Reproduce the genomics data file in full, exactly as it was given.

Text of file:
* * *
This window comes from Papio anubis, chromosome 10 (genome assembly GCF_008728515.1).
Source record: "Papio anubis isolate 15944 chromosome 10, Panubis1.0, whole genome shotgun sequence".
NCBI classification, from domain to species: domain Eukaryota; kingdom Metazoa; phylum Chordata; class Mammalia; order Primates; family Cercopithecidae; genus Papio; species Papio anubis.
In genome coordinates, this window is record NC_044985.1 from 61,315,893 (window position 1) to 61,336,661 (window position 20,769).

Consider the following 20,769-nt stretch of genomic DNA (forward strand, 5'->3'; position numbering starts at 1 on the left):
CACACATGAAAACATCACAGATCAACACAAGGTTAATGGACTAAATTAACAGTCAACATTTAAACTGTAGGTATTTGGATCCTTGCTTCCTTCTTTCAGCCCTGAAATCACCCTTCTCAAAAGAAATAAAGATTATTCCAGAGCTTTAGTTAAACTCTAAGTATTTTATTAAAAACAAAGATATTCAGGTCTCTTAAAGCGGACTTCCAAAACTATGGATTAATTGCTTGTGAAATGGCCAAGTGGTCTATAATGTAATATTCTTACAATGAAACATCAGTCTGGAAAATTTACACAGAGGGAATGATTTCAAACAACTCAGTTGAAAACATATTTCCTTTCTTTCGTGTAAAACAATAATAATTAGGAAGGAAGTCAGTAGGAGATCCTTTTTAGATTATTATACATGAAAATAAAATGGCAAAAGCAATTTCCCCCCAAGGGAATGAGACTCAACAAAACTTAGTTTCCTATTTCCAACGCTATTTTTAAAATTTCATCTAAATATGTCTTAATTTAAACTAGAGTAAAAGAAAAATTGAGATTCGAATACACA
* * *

This window comes from Papio anubis, chromosome 10 (genome assembly GCF_008728515.1).
Source record: "Papio anubis isolate 15944 chromosome 10, Panubis1.0, whole genome shotgun sequence".
NCBI classification, from domain to species: domain Eukaryota; kingdom Metazoa; phylum Chordata; class Mammalia; order Primates; family Cercopithecidae; genus Papio; species Papio anubis.
In genome coordinates, this window is record NC_044985.1 from 61,315,893 (window position 1) to 61,336,661 (window position 20,769).

Consider the following 20,769-nt stretch of genomic DNA (forward strand, 5'->3'; position numbering starts at 1 on the left):
CACACATGAAAACATCACAGATCAACACAAGGTTAATGGACTAAATTAACAGTCAACATTTAAACTGTAGGTATTTGGATCCTTGCTTCCTTCTTTCAGCCCTGAAATCACCCTTCTCAAAAGAAATAAAGATTATTCCAGAGCTTTAGTTAAACTCTAAGTATTTTATTAAAAACAAAGATATTCAGGTCTCTTAAAGCGGACTTCCAAAACTATGGATTAATTGCTTGTGAAATGGCCAAGTGGTCTATAATGTAATATTCTTACAATGAAACATCAGTCTGGAAAATTTACACAGAGGGAATGATTTCAAACAACTCAGTTGAAAACATATTTCCTTTCTTTCGTGTAAAACAATAATAATTAGGAAGGAAGTCAGTAGGAGATCCTTTTTAGATTATTATACATGAAAATAAAATGGCAAAAGCAATTTCCCCCCAAGGGAATGAGACTCAACAAAACTTAGTTTCCTATTTCCAACGCTATTTTTAAAATTTCATCTAAATATGTCTTAATTTAAACTAGAGTAAAAGAAAAATTGAGATTCGAATACACA